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The Vault at PfaffsAn Archive of Art and Literature by the Bohemians of Antebellum New York
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my name-sake carry up books &c.  Out with him for a
before dinner  walk to Madison Square, the rain and dull-
ness of the last day and a half clearing off bravely.   In doors
till evening.    Chapins  with Mrs Church, then to Edwards ,
where I found Haney.    Matty back from Rochester, and looking
very pretty.
  3.  Monday.  Out.  Drew $12 from Savings Bank to pay
board.  Down town.  Return.  Writing, painfully and slowly
all the afternoon, trying a story for Harper s .   Warmed up to
it at night   saw my way clear.   O Brien at supper.  He
had, this day, written a note to Bob Gun, saying that he was
too ill to supply his chapter of a story for the Pic!  Gun
was at table.    O Brien has chosen to play off some of his
insolent airs at the honest Scotchman s expense   I believe be-
cause he couldn t get money from him.     O B has $4 a column
for his story, and got a suit of clothes out of it, by an order
on an advertising tailor.   All right enough, but the Scotchman
is ten times the better fellow.    He seems a thoroughly effective
business man, hasn t any miserable affectations, has taught
himself French and German, plays the cornet-a-piston and
flute (a little,) can row and box and is generally healthy-
natured.
  4. Tuesday.  Down town. Pic Office.  Bellew there.  With
him to Mataran s.  While there, talking of a series of articles
on New York Restaurants which it has been partially agreed
upon that I shall do for the Pic   a la Boarding-house Physio-
logy; Bellew said that he happened to speak of it to O Brien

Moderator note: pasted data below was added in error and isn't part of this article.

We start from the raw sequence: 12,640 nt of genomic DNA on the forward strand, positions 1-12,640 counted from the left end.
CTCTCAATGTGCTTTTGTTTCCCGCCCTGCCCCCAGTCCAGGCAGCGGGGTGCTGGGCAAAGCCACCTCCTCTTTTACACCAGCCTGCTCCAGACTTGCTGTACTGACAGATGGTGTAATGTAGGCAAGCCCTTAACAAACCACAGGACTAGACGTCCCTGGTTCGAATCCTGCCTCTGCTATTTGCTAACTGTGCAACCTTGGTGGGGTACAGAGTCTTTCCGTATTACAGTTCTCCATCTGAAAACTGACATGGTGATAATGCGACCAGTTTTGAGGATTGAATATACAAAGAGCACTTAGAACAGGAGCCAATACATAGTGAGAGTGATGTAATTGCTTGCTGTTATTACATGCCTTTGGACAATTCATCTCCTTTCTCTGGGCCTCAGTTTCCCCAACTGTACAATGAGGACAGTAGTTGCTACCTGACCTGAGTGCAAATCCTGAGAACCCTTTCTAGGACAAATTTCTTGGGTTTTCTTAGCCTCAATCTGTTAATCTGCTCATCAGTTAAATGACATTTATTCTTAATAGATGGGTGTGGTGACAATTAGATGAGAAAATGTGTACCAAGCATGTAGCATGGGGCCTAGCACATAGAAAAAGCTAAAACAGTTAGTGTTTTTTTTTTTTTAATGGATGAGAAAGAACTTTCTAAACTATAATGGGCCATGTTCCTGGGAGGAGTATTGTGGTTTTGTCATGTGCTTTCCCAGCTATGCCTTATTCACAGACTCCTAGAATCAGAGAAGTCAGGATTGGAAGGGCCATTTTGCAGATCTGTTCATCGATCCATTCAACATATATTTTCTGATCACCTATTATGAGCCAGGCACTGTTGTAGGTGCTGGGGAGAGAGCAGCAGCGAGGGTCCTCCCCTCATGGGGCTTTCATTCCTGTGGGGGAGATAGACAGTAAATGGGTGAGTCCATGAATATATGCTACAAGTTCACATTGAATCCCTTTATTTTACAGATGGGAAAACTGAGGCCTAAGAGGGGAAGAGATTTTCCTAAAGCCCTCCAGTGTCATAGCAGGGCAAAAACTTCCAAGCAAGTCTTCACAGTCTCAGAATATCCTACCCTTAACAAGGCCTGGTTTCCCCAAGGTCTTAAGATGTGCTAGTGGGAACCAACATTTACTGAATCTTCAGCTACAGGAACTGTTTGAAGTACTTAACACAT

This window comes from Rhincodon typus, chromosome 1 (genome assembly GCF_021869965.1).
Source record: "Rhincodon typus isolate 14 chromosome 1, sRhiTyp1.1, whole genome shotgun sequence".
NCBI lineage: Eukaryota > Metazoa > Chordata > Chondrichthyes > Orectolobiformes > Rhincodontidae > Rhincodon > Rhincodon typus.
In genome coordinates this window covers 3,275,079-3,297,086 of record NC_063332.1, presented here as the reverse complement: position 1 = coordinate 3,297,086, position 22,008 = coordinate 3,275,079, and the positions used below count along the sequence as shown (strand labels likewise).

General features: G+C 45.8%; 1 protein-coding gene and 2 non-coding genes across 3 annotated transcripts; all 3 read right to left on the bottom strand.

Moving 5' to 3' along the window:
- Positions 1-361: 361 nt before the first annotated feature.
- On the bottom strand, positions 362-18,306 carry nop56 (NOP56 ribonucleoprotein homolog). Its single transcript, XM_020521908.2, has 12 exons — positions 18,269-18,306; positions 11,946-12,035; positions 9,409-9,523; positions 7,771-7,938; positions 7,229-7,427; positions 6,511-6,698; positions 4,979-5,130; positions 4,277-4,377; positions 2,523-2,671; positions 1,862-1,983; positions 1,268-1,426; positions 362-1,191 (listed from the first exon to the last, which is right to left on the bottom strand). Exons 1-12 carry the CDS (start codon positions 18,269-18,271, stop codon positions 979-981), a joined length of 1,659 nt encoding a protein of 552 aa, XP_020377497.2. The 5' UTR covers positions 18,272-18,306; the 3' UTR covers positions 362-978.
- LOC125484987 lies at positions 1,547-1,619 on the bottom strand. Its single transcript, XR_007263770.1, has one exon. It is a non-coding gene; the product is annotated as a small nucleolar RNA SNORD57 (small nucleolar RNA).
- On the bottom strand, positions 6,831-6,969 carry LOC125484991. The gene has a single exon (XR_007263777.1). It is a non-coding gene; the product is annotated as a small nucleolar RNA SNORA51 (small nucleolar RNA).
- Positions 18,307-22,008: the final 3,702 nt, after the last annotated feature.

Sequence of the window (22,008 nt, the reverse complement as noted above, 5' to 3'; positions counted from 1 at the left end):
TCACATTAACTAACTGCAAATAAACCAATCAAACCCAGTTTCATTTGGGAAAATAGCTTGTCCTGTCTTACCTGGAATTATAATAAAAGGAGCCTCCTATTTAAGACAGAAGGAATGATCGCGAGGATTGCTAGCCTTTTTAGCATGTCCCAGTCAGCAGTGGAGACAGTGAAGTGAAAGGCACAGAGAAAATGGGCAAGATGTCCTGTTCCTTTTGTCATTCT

the other day, when O B had immediately remarked that he
had long entertained a similar action   we mustn t be supri-
Page
Title:Thomas Butler Gunn Diaries, Volume Nine: page one hundred and thirty-nine
Description:Describes Bob Gun, and Frank Bellew's proposal for Gunn to write a series of articles for the ''New York Picayune'' on New York restaurants.
Date:1858-05-02
Subject:Bellew, Frank; Church, Mrs. (Andreotti); Edwards, Martha; Gun, Robert; Gunn, Thomas Butler; Haney, Jesse; New York picayune.; O'Brien, Fitz James; Publishers and publishing
Coverage (City/State):New York, [New York]
Coverage (Street):Madison Square
Scan Date:2011-02-02

 

Volume
Title:Thomas Butler Gunn Diaries, Volume Nine
Description:Includes descriptions of boardinghouse living, a picnic at Hoboken with other New York artists and journalists, his drawing and writing work in New York, attending a lecture by Lola Montez, visits to James Parton and Fanny Fern and the Edwards family, a controversy over Fitz James O'Brien's story ''The Diamond Lens,'' artist Sol Eytinge's relationship with writer Allie Vernon, the suicide of writer Henry William Herbert, antics of the New York Bohemians, the interest of people living in his boarding house in spiritualism, a visit to his friend George Bolton's farm in Canada, a visit to Niagara Falls, and a scandal involving Harbormaster Willis Patten, who lives in his boarding house.
Subject:Boardinghouses; Bohemians; Farms; Gunn, Thomas Butler; Publishers and publishing; Suicide; Travel; Women
Coverage (City/State):New York, New York; Rochester, New York; Elmira, New York; Paris, Ontario, Canada
Note:Thomas Butler Gunn was born February 15, 1826, in Banbury, England, and came to New York in 1849. During the Civil War he worked as a correspondent for the New York Tribune and the New York Evening Post. He returned to England in 1863, and died in Birmingham in April 1903. The collection includes twenty-one volumes of his diaries, including newspaper clippings, letters, photographs, sketches, and various other items inserted by Gunn. Diary entries date from July 7, 1849, to April 7, 1863, and include his experiences with the New York publishing and literary world, his descriptions of boarding houses, his travels throughout the United States, and his experiences traveling with the Federal army as a Civil War correspondent.
Publisher:Missouri History Museum
Rights:Copyright 2011 Missouri History Museum.
Source:Page images, transcriptions, and metadata of the Thomas Butler Gunn diaries have been provided by the Missouri History Museum.